Japanese coast guard vessels have tried to turn away dozens of Taiwanese fishing boats near a chain of disputed islands in the East China Sea after firing water cannons at them.
The Taiwanese fleet, which included fishing boats and armed coast guard vessels, entered the disputed waters on Tuesday, according to the Japanese coast guard.
After Japan and China, Taiwan is the third country to lay claim on the islands, called Senkaku in Japan and Diaoyu in China.
Japanese coast guard vessels fired water cannon to turn away about 40 Taiwanese fishing boats and the accompanying Taiwanese coast guard vessels early on Tuesday morning, a government official said.
Osamu Fujimura, the Japanese cabinet secretary, said that the coast guard used water cannon and other measures to get the Taiwanese boats to change course.
"We've just lodged a protest with the Taiwan side," he said.
"Our stance is that this is something that needs to be solved in the context of good bilateral ties between Japan and Taiwan. We would like to address the issue calmly."
Claim made 'loudly'
Al Jazeera’s Steve Chao, reporting from Japan’s Yonaguni islands, said that Taiwan, which until now has not involved itself in the conflict, made its claim “very loudly” on Tuesday.
“[Japan’s] concern is not so much the fishing vessels, but the fact that they are being accompanied by about 10 Taiwan coast guard vessels,” he said.
The boats were part of a fleet that left Taiwan on Monday pledging to stake their claim to islands where they say they have ancestral fishing rights.
All the Taiwanese vessels had since left the territorial waters, the Japanese coast guard said.
Our correspondent quoted Taiwanese officials as saying that their coast guard ships were "armed and ordered to defend their vessels in the face of what they called, 'Japanese aggression'".
Their arrival and large-scale breach of what Japan considers its territorial waters will further complicate an already tense confrontation pitting Tokyo against Beijing.
China's agriculture ministry, for its part, said that close to 200 Chinese boats had been fishing in seas around the disputed islands.
The brief Chinese statement did not specify whether the boats were all there at one time, nor did it say how close they were to the islands.
China, which regards self-ruled Taiwan as a renegade province, may have included Taiwanese fishing vessels in its estimate.
Japan administers the uninhabited, but strategically well-positioned, archipelago under the name Senkaku.
China says it has owned the islands for centuries and calls them Diaoyu.
Taiwan, whose coast lies about 200km from the islands, claims the Diaoyutai belong to it.
Matter of identity
Ownership of the islands, which have rich fishing grounds and potentially large oil and gas reserves, has become an important tenet of identity for all three claimants.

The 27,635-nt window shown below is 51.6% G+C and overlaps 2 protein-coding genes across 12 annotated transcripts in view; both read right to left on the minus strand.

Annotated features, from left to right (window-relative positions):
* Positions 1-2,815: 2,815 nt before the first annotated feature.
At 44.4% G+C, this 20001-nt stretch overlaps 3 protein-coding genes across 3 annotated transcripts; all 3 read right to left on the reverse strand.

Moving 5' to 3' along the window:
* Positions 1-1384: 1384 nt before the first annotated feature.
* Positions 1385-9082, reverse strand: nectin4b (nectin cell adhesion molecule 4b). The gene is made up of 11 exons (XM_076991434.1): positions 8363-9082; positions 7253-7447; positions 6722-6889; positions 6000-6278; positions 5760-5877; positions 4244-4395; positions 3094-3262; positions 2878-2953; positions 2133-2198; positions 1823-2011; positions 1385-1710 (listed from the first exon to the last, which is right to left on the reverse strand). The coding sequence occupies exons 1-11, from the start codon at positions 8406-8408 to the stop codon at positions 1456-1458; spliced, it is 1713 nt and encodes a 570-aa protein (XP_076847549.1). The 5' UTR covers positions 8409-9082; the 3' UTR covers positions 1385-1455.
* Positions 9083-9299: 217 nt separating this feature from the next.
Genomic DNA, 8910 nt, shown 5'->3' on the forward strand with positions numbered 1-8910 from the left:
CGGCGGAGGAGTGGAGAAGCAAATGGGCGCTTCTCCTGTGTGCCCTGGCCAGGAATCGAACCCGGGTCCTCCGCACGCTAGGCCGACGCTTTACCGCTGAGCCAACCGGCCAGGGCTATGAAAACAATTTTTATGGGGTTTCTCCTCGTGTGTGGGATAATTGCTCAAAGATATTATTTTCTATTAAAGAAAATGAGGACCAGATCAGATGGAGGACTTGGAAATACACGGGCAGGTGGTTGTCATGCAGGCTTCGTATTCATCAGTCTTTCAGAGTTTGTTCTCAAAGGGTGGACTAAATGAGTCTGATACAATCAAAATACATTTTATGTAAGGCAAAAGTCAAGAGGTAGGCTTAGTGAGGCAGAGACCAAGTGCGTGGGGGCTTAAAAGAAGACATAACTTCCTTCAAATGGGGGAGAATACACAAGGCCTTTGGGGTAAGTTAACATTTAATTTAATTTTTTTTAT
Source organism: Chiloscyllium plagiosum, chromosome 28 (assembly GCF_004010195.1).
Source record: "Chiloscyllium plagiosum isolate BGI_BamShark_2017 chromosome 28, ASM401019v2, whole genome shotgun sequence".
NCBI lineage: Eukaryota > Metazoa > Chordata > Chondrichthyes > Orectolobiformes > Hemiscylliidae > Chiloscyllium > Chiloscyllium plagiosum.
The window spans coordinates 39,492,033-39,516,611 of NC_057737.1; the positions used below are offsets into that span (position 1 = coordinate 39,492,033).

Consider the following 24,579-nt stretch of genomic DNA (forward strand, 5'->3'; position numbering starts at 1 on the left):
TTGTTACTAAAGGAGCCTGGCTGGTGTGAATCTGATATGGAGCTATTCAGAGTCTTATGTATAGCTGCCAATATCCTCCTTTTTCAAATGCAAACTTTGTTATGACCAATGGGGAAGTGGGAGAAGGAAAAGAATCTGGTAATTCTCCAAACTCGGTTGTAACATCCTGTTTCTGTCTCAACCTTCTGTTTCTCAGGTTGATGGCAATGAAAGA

Relations between Japan and China have hit a new low in recent weeks after the former's nationalisation of three of the islands, which it bought from a private Japanese landowner.
Al Jazeera’s Marga Ortigas, reporting from Hong Kong, said that China had officially declared its ownership of the islands by submitting a map including them in its territory to the UN in September.
However, for the dispute to be resolved it would need to be taken to the International Court of Justice.
This is something that both countries do not want, she said, “because neither country might be as certain that the courts will side with them in the dispute.
|Infographic: Island row around China
“Talking is their only option, but there is still no idea about what the solution might be in the long run.”
Japan's coast guard said on Monday that two of China's maritime surveillance ships had spent seven hours in territorial waters around Uotsurijima, the largest island in the chain.
Two fisheries patrol boats briefly also entered the 12-nautical-mile zone around the chain, the coast guard said.
Tuesday morning's incident came after hundreds of slogan-chanting Taiwanese activists held a rally against Japan in Taipei on Sunday.
Chikao Kwai, the Japanese vice foreign minister, meanwhile, arrived in Beijing on a visit aimed at defusing the tensions.
"For Japan, Sino-Japanese relations are extremely important. The strategic development of Japan-China relations is also very important for Japan," Kawai said upon his arrival at the Beijing International Airport on Monday.
China announced that Kawai would discuss the islands dispute issue with his Chinese counterpart.
Yoshihiko Noda, the Japanese prime minister, called for calm as he himself departed to go to New York where he is scheduled to speak to the UN General Assembly.
"I plan to talk about preventing conflict and looking towards a peaceful solution in my general speech," he said.
"I also look to convey that as well as in bilateral meetings between the two countries."